Everyone needs a Nesto Vasquez in their life. Someone who’s there to welcome you home, comfort you with a hug just when you need it, and warm you up from the inside with beautifully-made food. And when that larger-than-life person comes with a willingness to be honest about their feelings and to openly share their life with you, you hold on fast to them and thank your lucky stars you have someone this good in your corner of the world. That is exactly what Jude Fuller does.
Nesto is a Dominican American chef who owns a Caribbean food truck in NYC. His teenage afternoons spent with a chef who was more father to him than his own missing one, have left Nesto with a hankering to make a living feeding people with food handmade with love. So he chucks his office job goodbye and starts a food truck. When the story opens, Nesto has decided to try his hand at making a success in Ithaca, where his mother and sister live. He is plagued with doubts: Will Ithaca be ready for his type of food? From a food truck? Will he be able to find enough gigs to earn a comfortable living? Menacing him is a racist lady from the City Council who wants to run people of “his kind” and who’re competition for her son’s food truck out of town.
Jude is a youth services librarian in Ithaca. He works by day at the local library with his best friend, Carmen. By night, he retreats to the house he owns and which he has made into a haven with carefully chosen furnishings and art he’s collected from his travels. When the story opens, he is working on getting his mobile library project passed by the library board. Putting him through the grinder is the well-connected librarian grant writer who is putting up all kinds of hindrances to having his project passed by the board’s inspection.
Nesto’s mother and friends have always been so open and accepting of his being gay that he has never felt a moment of not being comfortable in his own skin. Jude, on the other hand, has had a terrible experience coming out to his family. Their shunning and hate have eviscerated his self-confidence in who he is. His long travel through Honduras had restored some sense of self to him, but he is still a bundle of insecurities when he meets Nesto.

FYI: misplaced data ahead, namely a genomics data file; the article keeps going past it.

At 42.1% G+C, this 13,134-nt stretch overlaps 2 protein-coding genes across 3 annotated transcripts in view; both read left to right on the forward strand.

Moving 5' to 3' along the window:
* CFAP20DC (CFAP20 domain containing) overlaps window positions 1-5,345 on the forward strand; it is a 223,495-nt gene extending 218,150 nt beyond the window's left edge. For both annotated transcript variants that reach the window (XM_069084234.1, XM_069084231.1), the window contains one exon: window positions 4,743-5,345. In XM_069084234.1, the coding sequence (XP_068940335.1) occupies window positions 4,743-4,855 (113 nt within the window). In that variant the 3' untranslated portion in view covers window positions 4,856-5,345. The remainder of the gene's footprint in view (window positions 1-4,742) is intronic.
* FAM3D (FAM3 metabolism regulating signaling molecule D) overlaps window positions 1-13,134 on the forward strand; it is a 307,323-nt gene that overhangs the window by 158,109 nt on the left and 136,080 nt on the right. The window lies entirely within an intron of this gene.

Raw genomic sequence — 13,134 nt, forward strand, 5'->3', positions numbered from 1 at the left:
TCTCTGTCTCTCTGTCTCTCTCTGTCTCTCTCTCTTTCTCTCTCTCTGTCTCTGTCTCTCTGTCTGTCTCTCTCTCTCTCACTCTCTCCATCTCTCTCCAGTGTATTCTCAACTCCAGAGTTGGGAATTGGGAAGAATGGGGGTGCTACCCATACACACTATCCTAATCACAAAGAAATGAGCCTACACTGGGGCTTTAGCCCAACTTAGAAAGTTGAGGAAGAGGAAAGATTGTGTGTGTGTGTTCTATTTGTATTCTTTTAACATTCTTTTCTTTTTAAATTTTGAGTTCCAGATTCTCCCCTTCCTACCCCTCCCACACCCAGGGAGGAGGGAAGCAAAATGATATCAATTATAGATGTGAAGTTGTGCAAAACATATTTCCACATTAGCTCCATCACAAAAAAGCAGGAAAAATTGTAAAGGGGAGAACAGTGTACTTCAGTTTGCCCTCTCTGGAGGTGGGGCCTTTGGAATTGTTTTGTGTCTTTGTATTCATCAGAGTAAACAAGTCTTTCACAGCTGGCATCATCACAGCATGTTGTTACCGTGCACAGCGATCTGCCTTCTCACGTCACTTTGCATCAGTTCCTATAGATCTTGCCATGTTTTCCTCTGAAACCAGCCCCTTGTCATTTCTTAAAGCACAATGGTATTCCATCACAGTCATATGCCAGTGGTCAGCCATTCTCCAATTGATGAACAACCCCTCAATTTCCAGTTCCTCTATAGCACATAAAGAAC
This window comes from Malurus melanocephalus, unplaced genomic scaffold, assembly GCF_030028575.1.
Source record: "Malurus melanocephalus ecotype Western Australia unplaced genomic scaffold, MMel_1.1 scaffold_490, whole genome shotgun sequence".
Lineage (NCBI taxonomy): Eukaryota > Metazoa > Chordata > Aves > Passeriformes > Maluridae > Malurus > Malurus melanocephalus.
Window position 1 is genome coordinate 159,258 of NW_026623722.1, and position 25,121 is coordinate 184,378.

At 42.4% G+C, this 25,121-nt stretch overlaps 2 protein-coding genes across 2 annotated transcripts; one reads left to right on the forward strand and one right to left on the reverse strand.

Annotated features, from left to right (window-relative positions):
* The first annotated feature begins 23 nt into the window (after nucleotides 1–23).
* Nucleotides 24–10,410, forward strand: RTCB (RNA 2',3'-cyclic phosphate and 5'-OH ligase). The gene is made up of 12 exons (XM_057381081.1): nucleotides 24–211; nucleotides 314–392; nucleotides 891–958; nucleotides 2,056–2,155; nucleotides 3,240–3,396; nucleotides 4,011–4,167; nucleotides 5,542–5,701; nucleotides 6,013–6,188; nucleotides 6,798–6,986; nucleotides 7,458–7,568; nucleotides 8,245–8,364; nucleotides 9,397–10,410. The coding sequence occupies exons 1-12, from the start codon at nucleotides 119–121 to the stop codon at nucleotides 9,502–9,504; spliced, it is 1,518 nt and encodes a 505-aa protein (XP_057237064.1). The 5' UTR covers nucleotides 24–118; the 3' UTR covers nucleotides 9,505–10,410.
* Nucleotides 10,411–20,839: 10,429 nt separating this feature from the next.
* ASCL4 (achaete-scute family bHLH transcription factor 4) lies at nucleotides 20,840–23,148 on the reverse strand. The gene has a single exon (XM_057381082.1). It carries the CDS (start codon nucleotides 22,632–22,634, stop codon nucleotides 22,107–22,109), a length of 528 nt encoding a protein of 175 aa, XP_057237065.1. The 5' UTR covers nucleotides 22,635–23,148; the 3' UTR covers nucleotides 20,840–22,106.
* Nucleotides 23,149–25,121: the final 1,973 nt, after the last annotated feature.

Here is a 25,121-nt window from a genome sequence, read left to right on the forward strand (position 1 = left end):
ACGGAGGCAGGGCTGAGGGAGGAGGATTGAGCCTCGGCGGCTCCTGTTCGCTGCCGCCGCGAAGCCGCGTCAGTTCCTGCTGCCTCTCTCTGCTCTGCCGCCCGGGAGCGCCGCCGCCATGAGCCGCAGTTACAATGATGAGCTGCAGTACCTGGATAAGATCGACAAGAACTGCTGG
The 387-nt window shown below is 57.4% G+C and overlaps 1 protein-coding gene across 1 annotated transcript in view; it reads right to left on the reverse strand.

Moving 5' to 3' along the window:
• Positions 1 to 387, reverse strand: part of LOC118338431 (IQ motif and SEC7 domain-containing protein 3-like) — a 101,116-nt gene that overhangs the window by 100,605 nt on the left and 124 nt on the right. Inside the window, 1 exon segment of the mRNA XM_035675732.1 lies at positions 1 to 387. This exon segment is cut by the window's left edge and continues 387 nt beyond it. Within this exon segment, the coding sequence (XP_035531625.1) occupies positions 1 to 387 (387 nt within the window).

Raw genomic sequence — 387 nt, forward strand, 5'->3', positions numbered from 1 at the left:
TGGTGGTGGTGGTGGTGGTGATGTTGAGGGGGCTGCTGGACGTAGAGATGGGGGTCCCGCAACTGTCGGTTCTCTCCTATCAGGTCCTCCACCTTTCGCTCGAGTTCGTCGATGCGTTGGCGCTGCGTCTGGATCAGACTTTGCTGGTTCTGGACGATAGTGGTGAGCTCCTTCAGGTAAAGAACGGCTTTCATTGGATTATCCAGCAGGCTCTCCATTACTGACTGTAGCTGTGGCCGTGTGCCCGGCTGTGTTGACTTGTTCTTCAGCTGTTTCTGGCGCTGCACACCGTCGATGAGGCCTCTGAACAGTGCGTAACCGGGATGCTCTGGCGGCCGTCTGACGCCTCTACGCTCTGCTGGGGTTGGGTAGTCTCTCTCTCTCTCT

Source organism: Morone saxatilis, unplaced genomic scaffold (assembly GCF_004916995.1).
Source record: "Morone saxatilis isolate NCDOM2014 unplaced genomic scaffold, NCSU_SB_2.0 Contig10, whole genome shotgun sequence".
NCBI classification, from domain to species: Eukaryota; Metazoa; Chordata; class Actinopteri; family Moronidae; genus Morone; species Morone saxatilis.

Nesto’s larger-than-life presence is at first disquieting to Jude — he seems too good to be true. No one can be this friendly, this caring, he thinks. As the days go by, by slow degrees, Nesto grows on Jude. He cautiously starts trusting Nesto and believing in his good fortune for having met someone wonderful.
Herrera has done a wonderful job showing how different these two men are and yet how perfectly they fit together and how they’re there for each other in times of difficulty and in times of joy. Herrera’s sensitive portrayal of their strengths and anxieties and quirky personalities makes them easily relatable and understandable — I was invested in their story from the get go.
I loved Nesto’s largesse and generosity of his time and attention towards everyone around him. I loved seeing how under Jude’s influence, his contemplative nature comes to the foreground. I also loved seeing Jude coming out of his protective shell under Nesto’s regard. Seeing him finally make the decision to entrust his heart into Nesto’s safekeeping was such a triumph for Jude and the reader who’s been completely devoted to the story.
American Dreamer belongs on your keeper shelf. It’s a story well-worth investing your time in, because it’s what romance is all about.